Excel VBA Programming For Dummies
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Excel VBA provides numerous built-in functions. Some of these Excel VBA functions take arguments, and some do not.

Excel VBA function examples

Here, you find a few examples of using VBA functions in code. In many of these examples, the MsgBox function displays a value in a message box. Yes, MsgBox is a VBA function — a rather unusual one, but a function nonetheless. This useful function displays a message in a dialog box and also returns a value.

Displaying the system date or time

The first example uses VBA’s Date function to display the current system date in a message box:
Sub ShowDate()
  MsgBox "Today is: " & Date
End Sub
Notice that the Date function doesn’t use an argument. Unlike worksheet functions, a VBA function with no argument doesn’t require an empty set of parentheses. In fact, if you type an empty set of parentheses, the VBE promptly removes them.

To get the system time, use the Time function. And if you want it all, use the Now function to return both the date and the time.

Finding a string length

The following procedure uses the VBA Len function, which returns the length of a text string. The Len function takes one argument: the string. When you execute this procedure, the message box displays your name, and the number of characters in your name.
Sub GetLength()
  Dim MyName As String
  Dim StringLength As Long
  MyName = Application.UserName
  StringLength = Len(MyName)
  MsgBox MyName & " has " & StringLength & " characters."
End Sub
Excel VBA calculating length Calculating the length of your name.

Excel also has a LEN function, which you can use in your worksheet formulas. The Excel version and the VBA function work the same.

Displaying the name of a month

The following procedure uses the MonthName function, which returns the name of a month. MonthName uses one argument: an integer between 1 and 12.
Sub ShowMonthName()
  Dim ThisMonth As Long
  ThisMonth = Month(Date)
  MsgBox MonthName(ThisMonth)
End Sub
This procedure uses the Month function to get the current month (as a value), and this value is assigned to the ThisMonth variable. The MonthName function then converts the value to text. So if you run this procedure in April, the message box displays the text April.

Actually, the ThisMonth variable isn’t required. You can get the same effect with this expression, which uses three VBA functions:

Here, the current date is passed as an argument to the Month function, which returns a value that’s passed as an argument to the MonthName function.

Determining a file size

The following Sub procedure displays the size, in bytes, of the Excel executable file. It finds this value by using the FileLen function:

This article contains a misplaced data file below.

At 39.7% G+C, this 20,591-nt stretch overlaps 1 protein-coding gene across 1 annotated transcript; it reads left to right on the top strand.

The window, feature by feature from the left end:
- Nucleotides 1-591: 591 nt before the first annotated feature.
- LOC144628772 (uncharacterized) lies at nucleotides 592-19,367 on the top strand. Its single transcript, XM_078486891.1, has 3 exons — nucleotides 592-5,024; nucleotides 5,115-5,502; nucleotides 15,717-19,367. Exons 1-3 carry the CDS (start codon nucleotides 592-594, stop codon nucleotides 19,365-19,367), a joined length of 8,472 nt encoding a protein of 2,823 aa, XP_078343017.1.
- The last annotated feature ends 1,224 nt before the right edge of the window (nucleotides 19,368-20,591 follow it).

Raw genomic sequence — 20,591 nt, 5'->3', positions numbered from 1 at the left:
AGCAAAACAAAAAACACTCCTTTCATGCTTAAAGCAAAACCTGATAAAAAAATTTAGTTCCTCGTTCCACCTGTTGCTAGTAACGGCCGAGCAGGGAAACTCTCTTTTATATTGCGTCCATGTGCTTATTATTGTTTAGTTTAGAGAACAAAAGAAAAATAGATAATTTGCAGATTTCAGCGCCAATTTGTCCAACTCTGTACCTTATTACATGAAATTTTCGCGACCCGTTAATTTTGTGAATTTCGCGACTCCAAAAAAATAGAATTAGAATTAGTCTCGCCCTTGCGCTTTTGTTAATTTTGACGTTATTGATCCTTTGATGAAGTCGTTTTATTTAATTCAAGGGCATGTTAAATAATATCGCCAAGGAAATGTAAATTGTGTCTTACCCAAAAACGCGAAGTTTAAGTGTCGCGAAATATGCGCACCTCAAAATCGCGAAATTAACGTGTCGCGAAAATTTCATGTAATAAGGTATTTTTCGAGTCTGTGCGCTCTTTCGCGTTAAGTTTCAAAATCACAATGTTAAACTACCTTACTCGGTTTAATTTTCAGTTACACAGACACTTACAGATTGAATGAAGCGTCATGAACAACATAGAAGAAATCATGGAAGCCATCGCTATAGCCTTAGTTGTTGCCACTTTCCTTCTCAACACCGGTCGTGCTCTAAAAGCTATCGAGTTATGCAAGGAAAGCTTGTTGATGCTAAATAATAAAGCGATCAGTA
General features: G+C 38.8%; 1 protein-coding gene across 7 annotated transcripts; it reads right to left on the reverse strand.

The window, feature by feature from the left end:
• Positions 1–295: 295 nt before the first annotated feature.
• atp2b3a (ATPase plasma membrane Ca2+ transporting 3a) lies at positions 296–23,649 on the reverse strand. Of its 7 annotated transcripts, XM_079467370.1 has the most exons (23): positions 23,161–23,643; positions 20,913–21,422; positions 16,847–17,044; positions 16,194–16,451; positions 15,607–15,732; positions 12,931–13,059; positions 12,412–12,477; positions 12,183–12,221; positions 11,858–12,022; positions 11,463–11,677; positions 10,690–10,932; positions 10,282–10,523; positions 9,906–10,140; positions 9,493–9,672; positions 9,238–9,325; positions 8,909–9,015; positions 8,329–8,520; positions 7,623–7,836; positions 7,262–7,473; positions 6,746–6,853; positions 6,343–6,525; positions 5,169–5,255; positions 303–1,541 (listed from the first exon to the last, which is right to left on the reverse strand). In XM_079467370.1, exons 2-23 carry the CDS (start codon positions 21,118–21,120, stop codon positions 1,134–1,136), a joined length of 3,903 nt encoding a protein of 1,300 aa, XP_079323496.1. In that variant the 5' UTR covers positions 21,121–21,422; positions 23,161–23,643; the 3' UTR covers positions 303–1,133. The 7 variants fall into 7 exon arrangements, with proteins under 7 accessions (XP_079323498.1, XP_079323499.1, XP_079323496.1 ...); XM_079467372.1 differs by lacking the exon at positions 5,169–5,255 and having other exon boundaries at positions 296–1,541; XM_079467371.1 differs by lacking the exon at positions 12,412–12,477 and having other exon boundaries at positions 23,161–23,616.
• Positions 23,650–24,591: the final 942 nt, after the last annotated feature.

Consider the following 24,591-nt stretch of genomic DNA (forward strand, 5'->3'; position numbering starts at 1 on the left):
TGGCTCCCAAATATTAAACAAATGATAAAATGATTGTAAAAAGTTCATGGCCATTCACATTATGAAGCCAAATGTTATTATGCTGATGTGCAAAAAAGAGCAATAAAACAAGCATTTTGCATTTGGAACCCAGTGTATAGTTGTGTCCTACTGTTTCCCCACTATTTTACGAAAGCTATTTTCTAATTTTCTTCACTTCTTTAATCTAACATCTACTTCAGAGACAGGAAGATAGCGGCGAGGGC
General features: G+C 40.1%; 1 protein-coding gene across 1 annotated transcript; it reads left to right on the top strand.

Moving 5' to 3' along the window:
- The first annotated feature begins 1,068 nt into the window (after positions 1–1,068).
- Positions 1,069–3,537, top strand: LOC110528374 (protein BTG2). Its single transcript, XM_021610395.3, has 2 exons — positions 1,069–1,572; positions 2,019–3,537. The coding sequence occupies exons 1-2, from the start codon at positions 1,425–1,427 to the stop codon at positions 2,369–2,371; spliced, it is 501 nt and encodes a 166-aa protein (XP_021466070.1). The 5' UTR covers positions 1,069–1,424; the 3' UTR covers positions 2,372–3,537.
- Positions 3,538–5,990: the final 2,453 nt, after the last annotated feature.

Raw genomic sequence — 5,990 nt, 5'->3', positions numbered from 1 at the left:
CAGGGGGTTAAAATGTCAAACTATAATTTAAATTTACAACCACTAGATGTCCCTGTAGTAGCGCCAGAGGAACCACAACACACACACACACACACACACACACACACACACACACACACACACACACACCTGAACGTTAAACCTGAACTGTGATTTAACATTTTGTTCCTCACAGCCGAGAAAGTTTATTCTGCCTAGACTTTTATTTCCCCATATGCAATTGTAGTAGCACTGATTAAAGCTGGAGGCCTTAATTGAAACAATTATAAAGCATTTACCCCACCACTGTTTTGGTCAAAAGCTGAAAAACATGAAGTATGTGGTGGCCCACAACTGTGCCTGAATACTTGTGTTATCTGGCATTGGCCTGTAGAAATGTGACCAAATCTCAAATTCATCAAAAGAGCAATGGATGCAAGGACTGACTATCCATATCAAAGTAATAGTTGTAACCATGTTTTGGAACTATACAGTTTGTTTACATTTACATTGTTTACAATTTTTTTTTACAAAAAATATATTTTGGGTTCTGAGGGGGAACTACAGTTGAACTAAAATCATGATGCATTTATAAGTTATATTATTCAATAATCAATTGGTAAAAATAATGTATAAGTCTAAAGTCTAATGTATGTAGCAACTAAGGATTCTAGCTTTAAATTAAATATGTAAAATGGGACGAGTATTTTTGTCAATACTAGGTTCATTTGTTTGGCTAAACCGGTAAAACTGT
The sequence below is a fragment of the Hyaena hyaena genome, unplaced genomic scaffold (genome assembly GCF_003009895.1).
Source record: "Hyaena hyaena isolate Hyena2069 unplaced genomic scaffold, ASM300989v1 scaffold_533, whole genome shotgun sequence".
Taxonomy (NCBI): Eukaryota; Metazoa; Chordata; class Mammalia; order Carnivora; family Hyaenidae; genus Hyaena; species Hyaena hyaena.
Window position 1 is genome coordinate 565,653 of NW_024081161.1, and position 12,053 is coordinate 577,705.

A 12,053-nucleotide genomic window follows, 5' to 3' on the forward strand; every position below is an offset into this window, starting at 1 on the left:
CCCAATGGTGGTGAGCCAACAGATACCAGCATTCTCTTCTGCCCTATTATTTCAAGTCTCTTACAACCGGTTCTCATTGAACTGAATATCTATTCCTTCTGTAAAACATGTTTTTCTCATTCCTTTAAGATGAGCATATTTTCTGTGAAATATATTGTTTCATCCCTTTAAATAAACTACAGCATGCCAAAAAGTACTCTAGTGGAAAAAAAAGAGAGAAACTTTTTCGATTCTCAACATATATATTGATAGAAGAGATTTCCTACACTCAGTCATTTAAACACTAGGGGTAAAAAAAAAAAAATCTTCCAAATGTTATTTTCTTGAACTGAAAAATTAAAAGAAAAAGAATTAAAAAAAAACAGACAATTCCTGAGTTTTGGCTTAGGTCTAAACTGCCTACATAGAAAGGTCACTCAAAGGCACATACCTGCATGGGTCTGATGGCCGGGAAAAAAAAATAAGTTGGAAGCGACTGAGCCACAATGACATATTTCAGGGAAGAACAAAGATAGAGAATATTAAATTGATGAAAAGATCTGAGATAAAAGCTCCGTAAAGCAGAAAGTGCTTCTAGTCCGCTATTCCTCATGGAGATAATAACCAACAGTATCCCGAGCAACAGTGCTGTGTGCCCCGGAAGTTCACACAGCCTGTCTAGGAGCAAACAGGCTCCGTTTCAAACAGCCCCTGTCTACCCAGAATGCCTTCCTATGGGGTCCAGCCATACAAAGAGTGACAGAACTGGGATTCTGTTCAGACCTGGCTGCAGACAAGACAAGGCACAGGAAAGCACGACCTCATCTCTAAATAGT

Sub GetFileSize()
  Dim TheFile As String
  TheFile = "C:\Program Files (x86)\Microsoft Office\root\Office16\EXCEL.EXE"
  MsgBox FileLen(TheFile)
End Sub
Notice that this routine hard-codes the filename (that is, explicitly states the path). This isn’t a good idea. The file may not be on the C drive, or the Excel folder may have a different name. The following statement shows a better approach:
TheFile = Application.Path & "\EXCEL.EXE"
Path is a property of the Application object. It simply returns the name of the folder in which the application (that is, Excel) is installed (without a trailing backslash).

Identifying the type of a selected object

The following procedure uses the TypeName function, which returns the type of the selection on the worksheet (as a string):
Sub ShowSelectionType()
  Dim SelType As String
  SelType = TypeName(Selection)
  MsgBox SelType
End Sub
The selection could be a Range, a Picture, a Rectangle, a ChartArea, or any other type of object that can be selected.

The TypeName function is very versatile. You can also use this function to determine the data type of a variable.

Excel VBA functions that do more than return a value

A few VBA functions go above and beyond the call of duty. Rather than simply return a value, these functions have some useful side effects.
VBA Functions with Useful Side Benefits
Function What It Does
MsgBox Displays a handy dialog box containing a message and buttons. The function returns a code that identifies which button the user clicks.
InputBox Displays a simple dialog box that asks the user for some input. The function returns whatever the user enters in the dialog box.
Shell Executes another program. The function returns the task ID (a unique identifier) of the other program (or an error if the function can’t start the other program).

Discovering Excel VBA functions